Profile: Scanning the horizon
How did the International Futures Forum (IFF) come into existence and what did you hope to achieve with it?
The IFF was set up by a network of people who were puzzled by the same questions. We believed that there was a ‘conceptual emergency’, meaning that we had burnt out ways of thinking about the challenges of the modern world. The IFF was concerned with finding alternatives to the dominant, ‘rational’ approach to understanding, which we felt was not able to deal with complexity and change very well.
At the heart of the IFF’s work is the World Model, a diagram that depicts the 12 key challenges facing modern society – from climate and energy to governance and wellbeing – as ‘nodes’ on a circle. Why did you see a need to develop such a model?
Dividing the world into categories that are managed separately makes no sense because it prevents us from seeing the picture as a whole. As a society, we’re not equipped to deal with what Thomas Homer Dixon, a Canadian professor specialising in global security, calls ‘synchronous failure’. We find it hard enough to cope with just one emergency, let alone with, say, a financial crisis, a peak oil crisis, a pandemic and an earthquake all at the same time. The World Model helps people to recognise that certain trends and discontinuities can occur simultaneously. We need to develop longer-term resilience if we are to deal with the totality of the global challenge.
Do you think that the World Model could become a valuable tool in the policymaking sphere?
Definitely. I’m currently working on a Foresight project, using my experience of systems mapping to predict the impact of climate change, and I believe that the World Model could be a core tool in this area. More broadly, it has the potential to improve the way in which government departments coordinate. Complex systems have emerging properties that you can’t predict, so it’s absurd to think that one department changing one policy can fix the whole problem.
How has the evolution of the World Model into the World Game enabled you to address specific challenges at the community level?
We did various experiments to turn the World Model into a World Game, with players imagining that they were running the world for a day, and found that it really got people excited. So we organised an event with the RSA in Scotland to encourage citizens to explore possible futures for Dundee. Twelve of the players – some of whom were Fellows – volunteered to play the part of government ministers and had to identify how some of the global challenges in the World Model might interact to affect the future of Dundee. At the end of the game, each minister had to declare what he or she saw as the critical agenda for the city. Some powerful ideas emerged, such as the need to restructure the relationship between the city council and local community.
How do you think the World Game can help policymakers and citizens work more closely together?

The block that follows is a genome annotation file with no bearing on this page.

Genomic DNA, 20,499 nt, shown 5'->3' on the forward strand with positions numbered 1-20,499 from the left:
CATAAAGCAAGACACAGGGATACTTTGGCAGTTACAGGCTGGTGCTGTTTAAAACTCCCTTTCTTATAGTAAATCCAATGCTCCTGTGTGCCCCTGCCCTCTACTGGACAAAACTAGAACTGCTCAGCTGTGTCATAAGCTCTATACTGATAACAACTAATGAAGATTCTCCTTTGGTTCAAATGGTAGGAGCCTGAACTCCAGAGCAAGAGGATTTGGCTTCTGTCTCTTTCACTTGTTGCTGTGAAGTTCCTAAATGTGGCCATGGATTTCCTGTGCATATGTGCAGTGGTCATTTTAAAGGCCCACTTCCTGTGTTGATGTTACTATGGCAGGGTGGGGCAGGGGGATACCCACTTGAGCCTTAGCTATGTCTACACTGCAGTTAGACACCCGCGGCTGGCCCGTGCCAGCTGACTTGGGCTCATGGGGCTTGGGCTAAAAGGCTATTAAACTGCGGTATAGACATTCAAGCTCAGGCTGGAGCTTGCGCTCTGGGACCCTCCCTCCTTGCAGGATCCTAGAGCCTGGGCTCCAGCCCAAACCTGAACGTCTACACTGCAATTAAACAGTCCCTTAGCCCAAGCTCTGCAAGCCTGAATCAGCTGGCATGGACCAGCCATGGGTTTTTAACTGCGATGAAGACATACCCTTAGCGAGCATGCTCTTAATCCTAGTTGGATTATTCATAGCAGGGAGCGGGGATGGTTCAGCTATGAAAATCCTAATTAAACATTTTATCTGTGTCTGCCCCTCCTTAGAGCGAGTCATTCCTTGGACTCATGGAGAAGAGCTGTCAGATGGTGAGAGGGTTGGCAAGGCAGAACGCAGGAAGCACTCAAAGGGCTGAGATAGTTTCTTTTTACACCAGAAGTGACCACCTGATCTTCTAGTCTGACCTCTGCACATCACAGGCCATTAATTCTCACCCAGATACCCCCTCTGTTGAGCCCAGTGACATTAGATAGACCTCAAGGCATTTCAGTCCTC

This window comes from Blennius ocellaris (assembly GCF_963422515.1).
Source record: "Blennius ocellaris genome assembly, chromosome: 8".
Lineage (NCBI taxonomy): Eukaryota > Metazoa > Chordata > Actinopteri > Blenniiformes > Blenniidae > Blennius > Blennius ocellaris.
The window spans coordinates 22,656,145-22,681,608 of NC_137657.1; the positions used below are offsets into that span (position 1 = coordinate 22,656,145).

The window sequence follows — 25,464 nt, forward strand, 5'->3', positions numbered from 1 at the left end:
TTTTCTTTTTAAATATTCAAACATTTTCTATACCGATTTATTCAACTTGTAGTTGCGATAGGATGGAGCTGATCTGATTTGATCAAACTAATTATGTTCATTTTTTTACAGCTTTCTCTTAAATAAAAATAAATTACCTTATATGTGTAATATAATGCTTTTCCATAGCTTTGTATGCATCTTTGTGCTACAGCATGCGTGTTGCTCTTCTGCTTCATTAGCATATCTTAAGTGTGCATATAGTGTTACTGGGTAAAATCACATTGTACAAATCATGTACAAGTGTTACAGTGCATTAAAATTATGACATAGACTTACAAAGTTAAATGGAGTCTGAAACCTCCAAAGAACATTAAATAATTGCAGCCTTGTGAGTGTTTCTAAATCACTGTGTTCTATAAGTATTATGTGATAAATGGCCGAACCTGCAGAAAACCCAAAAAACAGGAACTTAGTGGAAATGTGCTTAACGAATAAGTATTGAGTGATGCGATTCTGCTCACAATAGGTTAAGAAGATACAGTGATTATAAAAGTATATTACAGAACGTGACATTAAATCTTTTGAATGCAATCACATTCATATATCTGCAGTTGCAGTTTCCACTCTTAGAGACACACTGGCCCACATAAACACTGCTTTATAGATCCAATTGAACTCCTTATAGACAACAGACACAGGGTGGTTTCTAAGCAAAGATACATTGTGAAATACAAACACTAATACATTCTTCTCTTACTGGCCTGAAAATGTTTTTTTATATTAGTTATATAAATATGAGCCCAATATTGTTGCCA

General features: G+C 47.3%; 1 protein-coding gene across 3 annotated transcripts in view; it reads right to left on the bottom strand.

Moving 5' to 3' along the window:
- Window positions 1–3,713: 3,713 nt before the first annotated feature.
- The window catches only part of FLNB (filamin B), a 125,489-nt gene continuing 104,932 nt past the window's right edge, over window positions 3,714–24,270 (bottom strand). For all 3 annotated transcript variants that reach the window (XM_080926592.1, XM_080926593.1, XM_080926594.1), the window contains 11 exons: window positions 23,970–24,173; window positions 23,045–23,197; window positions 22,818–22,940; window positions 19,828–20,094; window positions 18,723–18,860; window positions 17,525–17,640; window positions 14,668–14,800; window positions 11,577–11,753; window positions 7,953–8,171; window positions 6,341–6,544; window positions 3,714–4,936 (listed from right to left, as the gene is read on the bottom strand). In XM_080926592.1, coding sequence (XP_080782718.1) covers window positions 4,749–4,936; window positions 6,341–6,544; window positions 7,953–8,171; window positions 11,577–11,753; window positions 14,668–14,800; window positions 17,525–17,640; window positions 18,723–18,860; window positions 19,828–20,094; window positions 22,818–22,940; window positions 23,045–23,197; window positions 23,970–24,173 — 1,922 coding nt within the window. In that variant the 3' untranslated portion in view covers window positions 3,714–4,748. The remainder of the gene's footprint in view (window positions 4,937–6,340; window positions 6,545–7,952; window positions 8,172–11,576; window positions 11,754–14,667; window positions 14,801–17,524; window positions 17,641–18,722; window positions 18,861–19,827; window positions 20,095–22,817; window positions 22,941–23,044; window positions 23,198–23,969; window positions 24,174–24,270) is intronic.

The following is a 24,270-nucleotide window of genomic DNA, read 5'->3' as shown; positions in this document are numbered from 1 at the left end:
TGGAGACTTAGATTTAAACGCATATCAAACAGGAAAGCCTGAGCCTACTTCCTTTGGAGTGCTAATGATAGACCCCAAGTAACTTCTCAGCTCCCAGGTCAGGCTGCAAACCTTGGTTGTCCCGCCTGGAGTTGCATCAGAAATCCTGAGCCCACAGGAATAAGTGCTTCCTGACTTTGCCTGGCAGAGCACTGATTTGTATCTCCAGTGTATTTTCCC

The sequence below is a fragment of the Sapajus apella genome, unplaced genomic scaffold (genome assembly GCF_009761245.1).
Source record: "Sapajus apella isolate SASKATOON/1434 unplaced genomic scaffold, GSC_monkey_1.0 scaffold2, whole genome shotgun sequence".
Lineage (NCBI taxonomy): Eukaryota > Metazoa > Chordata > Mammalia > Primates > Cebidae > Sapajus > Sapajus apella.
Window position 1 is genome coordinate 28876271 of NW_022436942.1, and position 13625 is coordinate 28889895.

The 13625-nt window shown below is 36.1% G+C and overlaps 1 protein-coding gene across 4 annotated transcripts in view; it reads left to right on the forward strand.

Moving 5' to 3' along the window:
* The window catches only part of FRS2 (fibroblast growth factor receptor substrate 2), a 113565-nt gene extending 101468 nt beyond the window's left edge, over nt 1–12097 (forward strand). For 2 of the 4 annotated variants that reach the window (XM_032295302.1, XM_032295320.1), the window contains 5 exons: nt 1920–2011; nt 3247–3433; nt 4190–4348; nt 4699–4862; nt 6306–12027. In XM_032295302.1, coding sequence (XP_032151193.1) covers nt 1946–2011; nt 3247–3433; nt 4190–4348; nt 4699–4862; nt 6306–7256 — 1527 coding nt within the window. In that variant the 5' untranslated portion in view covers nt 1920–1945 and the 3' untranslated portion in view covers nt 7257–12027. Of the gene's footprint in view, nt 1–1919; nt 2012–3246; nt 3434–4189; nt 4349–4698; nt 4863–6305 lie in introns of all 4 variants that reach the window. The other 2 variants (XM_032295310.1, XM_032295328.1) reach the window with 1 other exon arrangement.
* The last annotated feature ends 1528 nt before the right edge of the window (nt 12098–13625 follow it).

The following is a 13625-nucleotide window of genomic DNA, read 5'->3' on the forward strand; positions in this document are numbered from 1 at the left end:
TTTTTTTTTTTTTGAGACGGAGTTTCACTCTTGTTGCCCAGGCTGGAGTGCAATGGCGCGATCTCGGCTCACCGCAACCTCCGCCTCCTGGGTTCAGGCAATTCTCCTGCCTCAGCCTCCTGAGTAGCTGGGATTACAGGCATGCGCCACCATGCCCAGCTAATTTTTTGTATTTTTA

The World Game is congruent with the current direction of policy, which is about increasing the capacity of civic society. I believe that the game has the potential to bring about better conversations between policymakers and local communities keen to improve their own resilience. As citizens, we should not always look to others to solve problems. Instead, we should take more responsibility for our own way of life – while always recognising that there are planetary limits. I hope that the World Game is a contribution towards releasing the incredible capacity that people have to deal with world problems when given the chance.
What are the next steps in the evolution of the World Model and World Game?
The World Model is the beginning of a much longer research project. First, I want to explore cross-disciplinary thinking – for example, involving people from the arts in the visualisation of future scenarios. Second, I think that the model could form the basis of a strategic services business that would be far more effective than straightforward scenario planning. Finally, we’re liaising with the Nesta Futurelab in Bristol about the possibility of turning the World Game into an educational board game or web-based activity for children.
How are you working with the RSA to take your project to the next level?
When the RSA Scotland set up its Venture Fund to provide grants for Fellow-led projects, I put in a bid, together with a few other Fellows, to organise a research seminar on community resilience, which was held on 9 December 2009. We looked at some ideas from ecology, such as the concept of ‘panarchy’, which is about cycles of development, collapse and regeneration, and ideas from complexity science about how to design a super-resilient society. I hope that some of this thinking, as well as the World Game itself, will prove useful for the RSA’s Connected Communities programme. There’s a tremendous amount of talent in the RSA and its Fellowship that connects with this area of thinking, so I’m optimistic that some good conversations will take place over the next couple of years.
Find out more
To find out more about the World Game, visit the IFF’s website.
If you’re interested in using the World Game as part of an event of your own, email Tony Hodgson.